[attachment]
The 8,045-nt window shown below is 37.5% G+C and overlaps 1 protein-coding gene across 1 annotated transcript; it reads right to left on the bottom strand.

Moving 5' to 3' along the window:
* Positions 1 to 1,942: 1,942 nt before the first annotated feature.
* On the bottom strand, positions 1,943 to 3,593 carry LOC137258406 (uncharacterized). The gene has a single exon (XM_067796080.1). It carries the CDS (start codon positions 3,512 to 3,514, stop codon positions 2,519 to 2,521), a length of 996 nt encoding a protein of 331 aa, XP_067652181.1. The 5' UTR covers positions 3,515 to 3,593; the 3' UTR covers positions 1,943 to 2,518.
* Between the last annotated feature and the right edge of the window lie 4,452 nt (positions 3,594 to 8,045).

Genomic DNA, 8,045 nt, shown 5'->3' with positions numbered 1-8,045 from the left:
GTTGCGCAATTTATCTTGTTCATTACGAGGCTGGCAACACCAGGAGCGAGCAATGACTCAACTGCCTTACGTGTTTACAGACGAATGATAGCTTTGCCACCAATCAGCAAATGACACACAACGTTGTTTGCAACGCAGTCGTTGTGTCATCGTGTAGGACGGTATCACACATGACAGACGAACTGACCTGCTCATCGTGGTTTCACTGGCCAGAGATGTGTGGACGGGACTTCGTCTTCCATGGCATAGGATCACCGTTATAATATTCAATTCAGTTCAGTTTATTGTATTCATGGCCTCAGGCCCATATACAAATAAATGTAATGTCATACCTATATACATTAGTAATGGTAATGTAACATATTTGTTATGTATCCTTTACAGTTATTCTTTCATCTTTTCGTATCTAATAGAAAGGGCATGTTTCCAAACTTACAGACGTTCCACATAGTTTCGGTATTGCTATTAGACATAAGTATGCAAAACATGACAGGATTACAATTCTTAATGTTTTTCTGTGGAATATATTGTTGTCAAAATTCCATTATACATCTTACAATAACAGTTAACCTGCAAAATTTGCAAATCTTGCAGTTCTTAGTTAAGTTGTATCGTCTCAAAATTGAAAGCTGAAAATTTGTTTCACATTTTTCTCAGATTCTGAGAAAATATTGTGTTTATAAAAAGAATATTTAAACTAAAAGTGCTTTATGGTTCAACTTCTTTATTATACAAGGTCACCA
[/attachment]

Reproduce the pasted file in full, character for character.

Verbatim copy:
The 8,045-nt window shown below is 37.5% G+C and overlaps 1 protein-coding gene across 1 annotated transcript; it reads right to left on the bottom strand.

Moving 5' to 3' along the window:
* Positions 1 to 1,942: 1,942 nt before the first annotated feature.
* On the bottom strand, positions 1,943 to 3,593 carry LOC137258406 (uncharacterized). The gene has a single exon (XM_067796080.1). It carries the CDS (start codon positions 3,512 to 3,514, stop codon positions 2,519 to 2,521), a length of 996 nt encoding a protein of 331 aa, XP_067652181.1. The 5' UTR covers positions 3,515 to 3,593; the 3' UTR covers positions 1,943 to 2,518.
* Between the last annotated feature and the right edge of the window lie 4,452 nt (positions 3,594 to 8,045).

Genomic DNA, 8,045 nt, shown 5'->3' with positions numbered 1-8,045 from the left:
GTTGCGCAATTTATCTTGTTCATTACGAGGCTGGCAACACCAGGAGCGAGCAATGACTCAACTGCCTTACGTGTTTACAGACGAATGATAGCTTTGCCACCAATCAGCAAATGACACACAACGTTGTTTGCAACGCAGTCGTTGTGTCATCGTGTAGGACGGTATCACACATGACAGACGAACTGACCTGCTCATCGTGGTTTCACTGGCCAGAGATGTGTGGACGGGACTTCGTCTTCCATGGCATAGGATCACCGTTATAATATTCAATTCAGTTCAGTTTATTGTATTCATGGCCTCAGGCCCATATACAAATAAATGTAATGTCATACCTATATACATTAGTAATGGTAATGTAACATATTTGTTATGTATCCTTTACAGTTATTCTTTCATCTTTTCGTATCTAATAGAAAGGGCATGTTTCCAAACTTACAGACGTTCCACATAGTTTCGGTATTGCTATTAGACATAAGTATGCAAAACATGACAGGATTACAATTCTTAATGTTTTTCTGTGGAATATATTGTTGTCAAAATTCCATTATACATCTTACAATAACAGTTAACCTGCAAAATTTGCAAATCTTGCAGTTCTTAGTTAAGTTGTATCGTCTCAAAATTGAAAGCTGAAAATTTGTTTCACATTTTTCTCAGATTCTGAGAAAATATTGTGTTTATAAAAAGAATATTTAAACTAAAAGTGCTTTATGGTTCAACTTCTTTATTATACAAGGTCACCA